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Building a Culture United in Triumph

On Sunday, the Snowbirds started a cross country tour and did a flyover in our city – and fortunately for us, they flew directly over our neighbourhood.  The purpose of the tour is to recognize all the front line workers and all citizens who are doing their part to stop the spread of COVID-19.

As with many things in life, there are often unanticipated consequences.

As the hour approached, we went out on the street. One of our neighbours was on his roof with his camera equipped with a mega-zoom lens. At about 10 to 3, other neighbours began gathering at the ends of their driveways and dispersed around our cul-de-sac. As we’re looking skyward, all of sudden you can hear them in the distance. It took me a while to recall the physics of the speed of light and the speed of sound – and the speed of the Snowbirds. My eyes eventually caught up with them. As I locked onto the 9-plane formation, it turned towards our street and less than 1,000 feet overhead, they soared by. I was drowning in emotion.

And even as they were approaching, I could feel an overwhelming dose of oxytocin (not oxycontin) surge through my system. It was extremely emotional – and not just for me. Also for Lyn and for every one of our neighbours on the street. I can only imagine the emotional condition I’d have been in if the national anthem was being played at the same time.

Oxytocin is the social neurotransmitter. It promotes human connectedness and I do not know if “feeling more connected” was one of the intended consequences of the flyovers, but that 20-second experience has given me a strong connection to the rest of my country – and fortunately, I believe it will be lodged in my longterm memory till the day I leave this earth. I truly know we are in this together and I want to be a part of the solution.

That shot of oxytocin instilled in me a huge sense of gratitude to the countless people who are working to stop the spread of COVID-19 and to keep me and you safe and more importantly, solidified my commitment to be part of the solution.

Here’s the thing – while you can’t orchestrate a jet flyover in the midst of a pandemic to unite your people, you can do something to get them committed to being part of the solution in your organization. Here are a few ideas I’ve seen work:

  • Share stories of past organizational challenges and how you overcame them together
  • Again and again and again, talk about your vision for your organization and help people see how their contribution connects to the vision
  • Individually remind your people that first and foremost, you value them as a human being – check in with them about their family
  • Practice gratitude exercises as a team. A few suggestions:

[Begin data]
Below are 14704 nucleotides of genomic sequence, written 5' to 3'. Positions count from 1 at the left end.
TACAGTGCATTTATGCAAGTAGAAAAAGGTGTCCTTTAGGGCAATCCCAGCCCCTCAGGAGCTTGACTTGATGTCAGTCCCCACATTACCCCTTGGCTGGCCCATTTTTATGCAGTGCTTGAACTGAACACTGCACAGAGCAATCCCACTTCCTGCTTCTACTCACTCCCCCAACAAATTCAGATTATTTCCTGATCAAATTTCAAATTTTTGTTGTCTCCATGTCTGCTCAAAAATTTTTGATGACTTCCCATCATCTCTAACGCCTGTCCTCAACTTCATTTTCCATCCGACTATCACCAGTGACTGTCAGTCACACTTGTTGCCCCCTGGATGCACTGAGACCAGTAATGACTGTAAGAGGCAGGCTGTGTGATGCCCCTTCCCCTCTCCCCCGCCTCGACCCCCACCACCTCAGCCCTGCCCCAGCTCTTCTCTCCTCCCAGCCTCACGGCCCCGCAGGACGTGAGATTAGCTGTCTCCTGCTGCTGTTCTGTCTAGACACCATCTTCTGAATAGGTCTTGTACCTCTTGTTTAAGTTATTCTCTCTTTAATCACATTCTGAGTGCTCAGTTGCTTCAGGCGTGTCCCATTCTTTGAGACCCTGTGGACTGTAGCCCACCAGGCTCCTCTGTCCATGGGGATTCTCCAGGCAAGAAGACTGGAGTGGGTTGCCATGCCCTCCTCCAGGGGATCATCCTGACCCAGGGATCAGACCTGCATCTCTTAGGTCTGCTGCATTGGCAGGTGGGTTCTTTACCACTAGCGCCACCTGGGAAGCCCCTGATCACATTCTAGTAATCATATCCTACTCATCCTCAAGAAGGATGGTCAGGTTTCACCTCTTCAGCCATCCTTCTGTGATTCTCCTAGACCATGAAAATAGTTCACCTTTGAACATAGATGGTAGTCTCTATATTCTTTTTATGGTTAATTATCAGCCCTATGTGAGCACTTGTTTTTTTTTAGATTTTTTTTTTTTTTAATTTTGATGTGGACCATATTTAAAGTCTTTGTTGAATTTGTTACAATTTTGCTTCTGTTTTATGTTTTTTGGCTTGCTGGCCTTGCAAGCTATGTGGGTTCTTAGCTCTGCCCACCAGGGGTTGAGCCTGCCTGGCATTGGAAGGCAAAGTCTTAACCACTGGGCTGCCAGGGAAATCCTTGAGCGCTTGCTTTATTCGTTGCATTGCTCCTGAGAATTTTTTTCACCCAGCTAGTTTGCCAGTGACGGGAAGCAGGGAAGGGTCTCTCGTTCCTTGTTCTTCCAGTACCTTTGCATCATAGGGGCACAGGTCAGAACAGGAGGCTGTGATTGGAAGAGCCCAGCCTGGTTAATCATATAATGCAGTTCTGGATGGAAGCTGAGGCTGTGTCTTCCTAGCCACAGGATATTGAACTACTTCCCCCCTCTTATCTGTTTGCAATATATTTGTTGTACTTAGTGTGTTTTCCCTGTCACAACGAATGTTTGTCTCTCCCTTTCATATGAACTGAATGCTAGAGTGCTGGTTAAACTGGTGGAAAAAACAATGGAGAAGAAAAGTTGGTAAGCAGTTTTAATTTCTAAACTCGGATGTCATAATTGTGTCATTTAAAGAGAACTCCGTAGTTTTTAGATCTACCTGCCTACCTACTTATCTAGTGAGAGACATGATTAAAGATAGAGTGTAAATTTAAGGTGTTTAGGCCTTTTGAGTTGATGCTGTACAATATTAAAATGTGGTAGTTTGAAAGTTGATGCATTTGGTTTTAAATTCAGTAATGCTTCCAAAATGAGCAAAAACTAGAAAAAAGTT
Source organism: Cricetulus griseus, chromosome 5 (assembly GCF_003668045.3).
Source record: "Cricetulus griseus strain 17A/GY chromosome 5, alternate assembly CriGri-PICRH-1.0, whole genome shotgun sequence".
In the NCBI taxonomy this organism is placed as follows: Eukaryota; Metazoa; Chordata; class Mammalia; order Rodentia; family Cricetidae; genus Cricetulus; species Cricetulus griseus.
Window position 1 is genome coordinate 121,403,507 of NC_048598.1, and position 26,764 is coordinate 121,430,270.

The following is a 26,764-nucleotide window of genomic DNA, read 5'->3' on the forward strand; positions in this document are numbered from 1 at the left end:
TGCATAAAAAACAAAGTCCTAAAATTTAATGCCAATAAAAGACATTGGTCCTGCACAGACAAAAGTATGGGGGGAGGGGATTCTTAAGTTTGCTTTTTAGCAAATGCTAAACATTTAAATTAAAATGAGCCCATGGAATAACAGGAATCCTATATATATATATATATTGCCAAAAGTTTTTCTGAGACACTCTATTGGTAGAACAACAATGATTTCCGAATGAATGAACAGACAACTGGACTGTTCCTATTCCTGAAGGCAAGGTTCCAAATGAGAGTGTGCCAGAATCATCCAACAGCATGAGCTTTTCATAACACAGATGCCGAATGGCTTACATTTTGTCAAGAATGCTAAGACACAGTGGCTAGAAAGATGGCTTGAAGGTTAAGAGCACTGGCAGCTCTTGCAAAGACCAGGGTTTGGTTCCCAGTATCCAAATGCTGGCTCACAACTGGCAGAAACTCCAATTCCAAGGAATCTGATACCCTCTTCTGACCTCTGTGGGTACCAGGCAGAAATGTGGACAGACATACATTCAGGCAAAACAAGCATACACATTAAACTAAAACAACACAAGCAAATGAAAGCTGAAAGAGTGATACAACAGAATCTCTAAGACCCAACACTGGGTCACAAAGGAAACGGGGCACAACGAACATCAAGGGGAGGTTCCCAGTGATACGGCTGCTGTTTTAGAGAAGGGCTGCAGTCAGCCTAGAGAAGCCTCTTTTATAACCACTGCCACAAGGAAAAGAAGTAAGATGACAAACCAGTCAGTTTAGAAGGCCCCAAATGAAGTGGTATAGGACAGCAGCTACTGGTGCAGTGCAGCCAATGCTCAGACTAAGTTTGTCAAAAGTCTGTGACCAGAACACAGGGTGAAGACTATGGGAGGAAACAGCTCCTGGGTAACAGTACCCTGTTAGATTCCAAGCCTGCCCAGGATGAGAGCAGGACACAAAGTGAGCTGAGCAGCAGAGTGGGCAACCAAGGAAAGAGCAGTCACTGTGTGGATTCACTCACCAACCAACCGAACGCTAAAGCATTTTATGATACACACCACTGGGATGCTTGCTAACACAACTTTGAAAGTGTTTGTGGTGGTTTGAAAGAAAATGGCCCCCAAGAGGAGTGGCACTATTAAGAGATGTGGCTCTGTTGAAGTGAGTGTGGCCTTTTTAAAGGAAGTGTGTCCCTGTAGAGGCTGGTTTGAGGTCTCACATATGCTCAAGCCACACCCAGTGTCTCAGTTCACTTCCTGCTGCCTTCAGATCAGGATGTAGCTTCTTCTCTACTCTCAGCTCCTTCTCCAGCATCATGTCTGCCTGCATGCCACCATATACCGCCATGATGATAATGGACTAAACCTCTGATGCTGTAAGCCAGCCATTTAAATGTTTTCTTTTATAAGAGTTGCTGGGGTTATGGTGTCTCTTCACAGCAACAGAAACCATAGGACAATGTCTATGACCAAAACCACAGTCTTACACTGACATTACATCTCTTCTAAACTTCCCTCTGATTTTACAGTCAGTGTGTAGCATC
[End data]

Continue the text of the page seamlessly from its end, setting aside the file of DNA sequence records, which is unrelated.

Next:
• Start every meeting (virtual or otherwise) with a round of gratitudes
    • Have people share what they are grateful for about their colleagues – in meetings or in other public forums
    • Have a place (electronic or physical) where people can post gratitudes and read other people’s gratitudes
  • Find creative ways to remind people that you’re in this together
  • Invite people to share their stories of adversity and triumph
  • Have a source of inspiration that keeps you energized and positive – you need a powerful source of inspiration now more than ever

This should get you started but please share more about what you are doing in the comments below.

[NOTE: thanks to neighbour Rob Canning for his skilled photography – he’s at robcanning.ca and on Instagram as rob_canning]

Steve Foran
Steve Foranhttps://www.gratitudeatwork.ca/the-level
I began exploring the relationship between gratitude and philanthropic giving while completing my Masters in Business. Since then, I’ve been writing and conducting practice-based gratitude research and teaching the habits of grateful leadership - close to fifteen years now. What has emerged is our science-based program, Gratitude At Work. It's a simple, yet innovative approach to thriving leadership and business growth. I founded Gratitude at Work in 2007 and started hosting conversations in my community which have since grown into work with leaders across Canada and into the United States, shifting cultures, helping leaders and their teams bring more gratitude to work each day. My 2019 book, Surviving to Thriving - The 10 Laws of Grateful Leadership, was named 1 of 8 recommended reads by Greater Good Science Center at the University of California Berkeley and 1 of 5 positive psychology books for a happier 2019 in INC. Also in 2019, I was an inaugural winner of Canada's CEO Trusted Advisor Awards Program. I’m a son, brother, husband, father and newly minted grandfather. My kids poke fun at my gratitude work (air quotes) and in 2017, I was awarded the highest earned designation in professional speaking, CSP. I recently created STATUSGRO to give everyone easy on-line access to the secrets of gratitude and grateful leadership. I’m a lifelong resident of Halifax and doing my part to make my community a better place to live.

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